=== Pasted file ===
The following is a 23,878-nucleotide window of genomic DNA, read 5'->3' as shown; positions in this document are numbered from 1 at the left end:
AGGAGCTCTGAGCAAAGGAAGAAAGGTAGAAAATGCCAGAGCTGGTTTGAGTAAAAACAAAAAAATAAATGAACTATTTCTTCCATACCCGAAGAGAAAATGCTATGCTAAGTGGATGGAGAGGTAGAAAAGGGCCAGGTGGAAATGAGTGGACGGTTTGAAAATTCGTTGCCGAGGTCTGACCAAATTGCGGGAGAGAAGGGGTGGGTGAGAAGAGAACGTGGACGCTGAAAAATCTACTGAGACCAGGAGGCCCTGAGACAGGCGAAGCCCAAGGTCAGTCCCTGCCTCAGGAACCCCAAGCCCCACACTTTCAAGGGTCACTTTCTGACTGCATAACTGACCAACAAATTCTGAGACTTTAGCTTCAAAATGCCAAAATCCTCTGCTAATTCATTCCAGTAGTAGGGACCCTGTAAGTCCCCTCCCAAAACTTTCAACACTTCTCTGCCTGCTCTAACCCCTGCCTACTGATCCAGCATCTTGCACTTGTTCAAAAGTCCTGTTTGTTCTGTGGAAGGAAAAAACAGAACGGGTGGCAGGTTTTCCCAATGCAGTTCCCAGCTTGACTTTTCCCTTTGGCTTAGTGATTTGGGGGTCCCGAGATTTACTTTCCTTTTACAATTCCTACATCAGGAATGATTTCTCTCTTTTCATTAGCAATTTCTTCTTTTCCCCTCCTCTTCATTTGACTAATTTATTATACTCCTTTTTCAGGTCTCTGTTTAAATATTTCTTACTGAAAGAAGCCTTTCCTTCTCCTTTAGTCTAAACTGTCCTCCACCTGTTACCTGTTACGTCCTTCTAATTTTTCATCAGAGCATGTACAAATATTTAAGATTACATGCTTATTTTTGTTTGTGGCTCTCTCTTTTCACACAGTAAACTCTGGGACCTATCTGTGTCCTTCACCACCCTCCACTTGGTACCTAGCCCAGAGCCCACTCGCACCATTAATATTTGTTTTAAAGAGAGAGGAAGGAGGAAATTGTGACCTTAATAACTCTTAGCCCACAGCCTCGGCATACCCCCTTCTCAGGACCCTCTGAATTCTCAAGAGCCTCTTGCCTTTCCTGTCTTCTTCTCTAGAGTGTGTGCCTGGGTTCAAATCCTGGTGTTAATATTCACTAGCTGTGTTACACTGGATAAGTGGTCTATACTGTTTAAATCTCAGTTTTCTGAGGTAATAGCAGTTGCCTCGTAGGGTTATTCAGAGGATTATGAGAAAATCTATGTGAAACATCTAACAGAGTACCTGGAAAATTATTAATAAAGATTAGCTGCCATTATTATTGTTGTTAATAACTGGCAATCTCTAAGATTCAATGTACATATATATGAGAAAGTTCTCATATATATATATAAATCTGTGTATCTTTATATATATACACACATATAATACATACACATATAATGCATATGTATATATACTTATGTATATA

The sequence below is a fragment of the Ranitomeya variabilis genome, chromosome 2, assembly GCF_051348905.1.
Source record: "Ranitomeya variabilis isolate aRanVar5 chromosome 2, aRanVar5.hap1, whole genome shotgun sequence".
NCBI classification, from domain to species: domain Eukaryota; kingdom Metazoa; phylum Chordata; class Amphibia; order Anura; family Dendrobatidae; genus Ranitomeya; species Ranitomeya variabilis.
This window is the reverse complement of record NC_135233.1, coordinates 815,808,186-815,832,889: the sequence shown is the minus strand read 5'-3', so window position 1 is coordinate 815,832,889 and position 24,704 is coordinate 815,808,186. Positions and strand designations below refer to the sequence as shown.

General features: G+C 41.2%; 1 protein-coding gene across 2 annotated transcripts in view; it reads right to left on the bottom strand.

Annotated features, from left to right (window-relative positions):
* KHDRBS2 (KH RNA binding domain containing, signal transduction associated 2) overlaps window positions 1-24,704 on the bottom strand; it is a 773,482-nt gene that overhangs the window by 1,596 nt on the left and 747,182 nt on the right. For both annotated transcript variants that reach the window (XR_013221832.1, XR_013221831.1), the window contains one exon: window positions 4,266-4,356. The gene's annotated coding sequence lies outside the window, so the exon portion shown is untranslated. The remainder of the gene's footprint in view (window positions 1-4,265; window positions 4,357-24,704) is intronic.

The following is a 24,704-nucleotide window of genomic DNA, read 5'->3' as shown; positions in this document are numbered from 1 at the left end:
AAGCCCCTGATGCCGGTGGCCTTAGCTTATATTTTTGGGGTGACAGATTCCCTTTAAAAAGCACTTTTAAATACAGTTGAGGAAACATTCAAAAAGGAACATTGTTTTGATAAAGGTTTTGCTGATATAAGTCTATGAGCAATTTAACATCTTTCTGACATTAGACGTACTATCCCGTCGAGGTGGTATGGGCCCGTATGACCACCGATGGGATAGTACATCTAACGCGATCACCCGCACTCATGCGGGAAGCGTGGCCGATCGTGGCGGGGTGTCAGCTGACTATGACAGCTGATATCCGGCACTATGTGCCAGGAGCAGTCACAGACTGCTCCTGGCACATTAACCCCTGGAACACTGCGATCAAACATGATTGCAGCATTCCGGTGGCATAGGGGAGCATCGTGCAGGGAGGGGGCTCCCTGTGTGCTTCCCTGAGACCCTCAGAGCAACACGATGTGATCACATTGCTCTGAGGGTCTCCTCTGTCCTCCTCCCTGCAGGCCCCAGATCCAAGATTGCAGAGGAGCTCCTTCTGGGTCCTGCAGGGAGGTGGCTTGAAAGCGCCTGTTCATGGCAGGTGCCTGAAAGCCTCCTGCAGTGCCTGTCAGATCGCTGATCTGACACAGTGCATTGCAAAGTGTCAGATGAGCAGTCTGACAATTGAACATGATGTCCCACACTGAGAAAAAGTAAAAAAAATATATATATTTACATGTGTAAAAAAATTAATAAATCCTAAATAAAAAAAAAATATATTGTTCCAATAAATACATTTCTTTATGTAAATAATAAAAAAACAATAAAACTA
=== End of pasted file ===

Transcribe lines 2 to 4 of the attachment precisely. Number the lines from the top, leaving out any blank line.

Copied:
AGGAGCTCTGAGCAAAGGAAGAAAGGTAGAAAATGCCAGAGCTGGTTTGAGTAAAAACAAAAAAATAAATGAACTATTTCTTCCATACCCGAAGAGAAAATGCTATGCTAAGTGGATGGAGAGGTAGAAAAGGGCCAGGTGGAAATGAGTGGACGGTTTGAAAATTCGTTGCCGAGGTCTGACCAAATTGCGGGAGAGAAGGGGTGGGTGAGAAGAGAACGTGGACGCTGAAAAATCTACTGAGACCAGGAGGCCCTGAGACAGGCGAAGCCCAAGGTCAGTCCCTGCCTCAGGAACCCCAAGCCCCACACTTTCAAGGGTCACTTTCTGACTGCATAACTGACCAACAAATTCTGAGACTTTAGCTTCAAAATGCCAAAATCCTCTGCTAATTCATTCCAGTAGTAGGGACCCTGTAAGTCCCCTCCCAAAACTTTCAACACTTCTCTGCCTGCTCTAACCCCTGCCTACTGATCCAGCATCTTGCACTTGTTCAAAAGTCCTGTTTGTTCTGTGGAAGGAAAAAACAGAACGGGTGGCAGGTTTTCCCAATGCAGTTCCCAGCTTGACTTTTCCCTTTGGCTTAGTGATTTGGGGGTCCCGAGATTTACTTTCCTTTTACAATTCCTACATCAGGAATGATTTCTCTCTTTTCATTAGCAATTTCTTCTTTTCCCCTCCTCTTCATTTGACTAATTTATTATACTCCTTTTTCAGGTCTCTGTTTAAATATTTCTTACTGAAAGAAGCCTTTCCTTCTCCTTTAGTCTAAACTGTCCTCCACCTGTTACCTGTTACGTCCTTCTAATTTTTCATCAGAGCATGTACAAATATTTAAGATTACATGCTTATTTTTGTTTGTGGCTCTCTCTTTTCACACAGTAAACTCTGGGACCTATCTGTGTCCTTCACCACCCTCCACTTGGTACCTAGCCCAGAGCCCACTCGCACCATTAATATTTGTTTTAAAGAGAGAGGAAGGAGGAAATTGTGACCTTAATAACTCTTAGCCCACAGCCTCGGCATACCCCCTTCTCAGGACCCTCTGAATTCTCAAGAGCCTCTTGCCTTTCCTGTCTTCTTCTCTAGAGTGTGTGCCTGGGTTCAAATCCTGGTGTTAATATTCACTAGCTGTGTTACACTGGATAAGTGGTCTATACTGTTTAAATCTCAGTTTTCTGAGGTAATAGCAGTTGCCTCGTAGGGTTATTCAGAGGATTATGAGAAAATCTATGTGAAACATCTAACAGAGTACCTGGAAAATTATTAATAAAGATTAGCTGCCATTATTATTGTTGTTAATAACTGGCAATCTCTAAGATTCAATGTACATATATATGAGAAAGTTCTCATATATATATATAAATCTGTGTATCTTTATATATATACACACATATAATACATACACATATAATGCATATGTATATATACTTATGTATATA

The sequence below is a fragment of the Ranitomeya variabilis genome, chromosome 2, assembly GCF_051348905.1.
Source record: "Ranitomeya variabilis isolate aRanVar5 chromosome 2, aRanVar5.hap1, whole genome shotgun sequence".